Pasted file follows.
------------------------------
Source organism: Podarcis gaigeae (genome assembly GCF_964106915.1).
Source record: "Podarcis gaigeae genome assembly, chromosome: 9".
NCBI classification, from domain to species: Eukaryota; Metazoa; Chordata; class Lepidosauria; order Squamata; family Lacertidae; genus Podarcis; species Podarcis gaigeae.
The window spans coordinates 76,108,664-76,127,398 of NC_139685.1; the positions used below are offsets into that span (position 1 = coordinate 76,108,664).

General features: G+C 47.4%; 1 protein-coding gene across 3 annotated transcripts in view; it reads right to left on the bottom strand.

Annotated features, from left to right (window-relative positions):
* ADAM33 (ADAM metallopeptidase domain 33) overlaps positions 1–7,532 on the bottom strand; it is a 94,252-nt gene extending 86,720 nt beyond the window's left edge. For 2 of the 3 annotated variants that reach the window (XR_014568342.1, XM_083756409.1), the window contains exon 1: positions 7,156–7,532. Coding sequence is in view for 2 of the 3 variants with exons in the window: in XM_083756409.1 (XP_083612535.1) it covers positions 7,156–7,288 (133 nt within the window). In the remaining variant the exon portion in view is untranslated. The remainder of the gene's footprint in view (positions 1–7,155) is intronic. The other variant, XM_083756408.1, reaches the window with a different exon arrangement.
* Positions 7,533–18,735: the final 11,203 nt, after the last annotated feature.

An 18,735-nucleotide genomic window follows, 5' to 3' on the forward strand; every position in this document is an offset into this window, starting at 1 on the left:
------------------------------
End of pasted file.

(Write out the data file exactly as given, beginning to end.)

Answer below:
Source organism: Podarcis gaigeae (genome assembly GCF_964106915.1).
Source record: "Podarcis gaigeae genome assembly, chromosome: 9".
NCBI classification, from domain to species: Eukaryota; Metazoa; Chordata; class Lepidosauria; order Squamata; family Lacertidae; genus Podarcis; species Podarcis gaigeae.
The window spans coordinates 76,108,664-76,127,398 of NC_139685.1; the positions used below are offsets into that span (position 1 = coordinate 76,108,664).

General features: G+C 47.4%; 1 protein-coding gene across 3 annotated transcripts in view; it reads right to left on the bottom strand.

Annotated features, from left to right (window-relative positions):
* ADAM33 (ADAM metallopeptidase domain 33) overlaps positions 1–7,532 on the bottom strand; it is a 94,252-nt gene extending 86,720 nt beyond the window's left edge. For 2 of the 3 annotated variants that reach the window (XR_014568342.1, XM_083756409.1), the window contains exon 1: positions 7,156–7,532. Coding sequence is in view for 2 of the 3 variants with exons in the window: in XM_083756409.1 (XP_083612535.1) it covers positions 7,156–7,288 (133 nt within the window). In the remaining variant the exon portion in view is untranslated. The remainder of the gene's footprint in view (positions 1–7,155) is intronic. The other variant, XM_083756408.1, reaches the window with a different exon arrangement.
* Positions 7,533–18,735: the final 11,203 nt, after the last annotated feature.

An 18,735-nucleotide genomic window follows, 5' to 3' on the forward strand; every position in this document is an offset into this window, starting at 1 on the left: